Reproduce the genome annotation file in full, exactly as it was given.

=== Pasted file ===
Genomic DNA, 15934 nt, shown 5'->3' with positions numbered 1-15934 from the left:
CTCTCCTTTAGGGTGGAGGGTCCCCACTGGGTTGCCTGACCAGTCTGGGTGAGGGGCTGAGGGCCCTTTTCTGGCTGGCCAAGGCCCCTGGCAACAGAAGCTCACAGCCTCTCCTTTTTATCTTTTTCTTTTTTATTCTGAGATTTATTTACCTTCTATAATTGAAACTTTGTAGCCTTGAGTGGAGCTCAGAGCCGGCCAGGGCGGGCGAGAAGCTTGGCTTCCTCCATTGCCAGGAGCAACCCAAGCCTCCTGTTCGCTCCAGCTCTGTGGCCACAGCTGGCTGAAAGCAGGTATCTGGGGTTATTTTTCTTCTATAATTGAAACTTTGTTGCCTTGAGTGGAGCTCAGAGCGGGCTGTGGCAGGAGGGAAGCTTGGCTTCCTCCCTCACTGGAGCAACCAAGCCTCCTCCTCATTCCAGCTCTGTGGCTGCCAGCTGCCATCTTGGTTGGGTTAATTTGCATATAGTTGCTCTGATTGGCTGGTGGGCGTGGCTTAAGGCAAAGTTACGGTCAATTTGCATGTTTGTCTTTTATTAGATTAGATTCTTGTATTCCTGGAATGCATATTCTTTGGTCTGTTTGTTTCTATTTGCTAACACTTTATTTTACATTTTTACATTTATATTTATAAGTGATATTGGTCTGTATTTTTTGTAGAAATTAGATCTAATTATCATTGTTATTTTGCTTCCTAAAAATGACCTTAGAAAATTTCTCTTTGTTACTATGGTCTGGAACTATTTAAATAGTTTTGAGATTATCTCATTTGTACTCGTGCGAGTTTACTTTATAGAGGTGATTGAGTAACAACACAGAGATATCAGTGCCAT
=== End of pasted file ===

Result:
Genomic DNA, 15934 nt, shown 5'->3' with positions numbered 1-15934 from the left:
CTCTCCTTTAGGGTGGAGGGTCCCCACTGGGTTGCCTGACCAGTCTGGGTGAGGGGCTGAGGGCCCTTTTCTGGCTGGCCAAGGCCCCTGGCAACAGAAGCTCACAGCCTCTCCTTTTTATCTTTTTCTTTTTTATTCTGAGATTTATTTACCTTCTATAATTGAAACTTTGTAGCCTTGAGTGGAGCTCAGAGCCGGCCAGGGCGGGCGAGAAGCTTGGCTTCCTCCATTGCCAGGAGCAACCCAAGCCTCCTGTTCGCTCCAGCTCTGTGGCCACAGCTGGCTGAAAGCAGGTATCTGGGGTTATTTTTCTTCTATAATTGAAACTTTGTTGCCTTGAGTGGAGCTCAGAGCGGGCTGTGGCAGGAGGGAAGCTTGGCTTCCTCCCTCACTGGAGCAACCAAGCCTCCTCCTCATTCCAGCTCTGTGGCTGCCAGCTGCCATCTTGGTTGGGTTAATTTGCATATAGTTGCTCTGATTGGCTGGTGGGCGTGGCTTAAGGCAAAGTTACGGTCAATTTGCATGTTTGTCTTTTATTAGATTAGATTCTTGTATTCCTGGAATGCATATTCTTTGGTCTGTTTGTTTCTATTTGCTAACACTTTATTTTACATTTTTACATTTATATTTATAAGTGATATTGGTCTGTATTTTTTGTAGAAATTAGATCTAATTATCATTGTTATTTTGCTTCCTAAAAATGACCTTAGAAAATTTCTCTTTGTTACTATGGTCTGGAACTATTTAAATAGTTTTGAGATTATCTCATTTGTACTCGTGCGAGTTTACTTTATAGAGGTGATTGAGTAACAACACAGAGATATCAGTGCCAT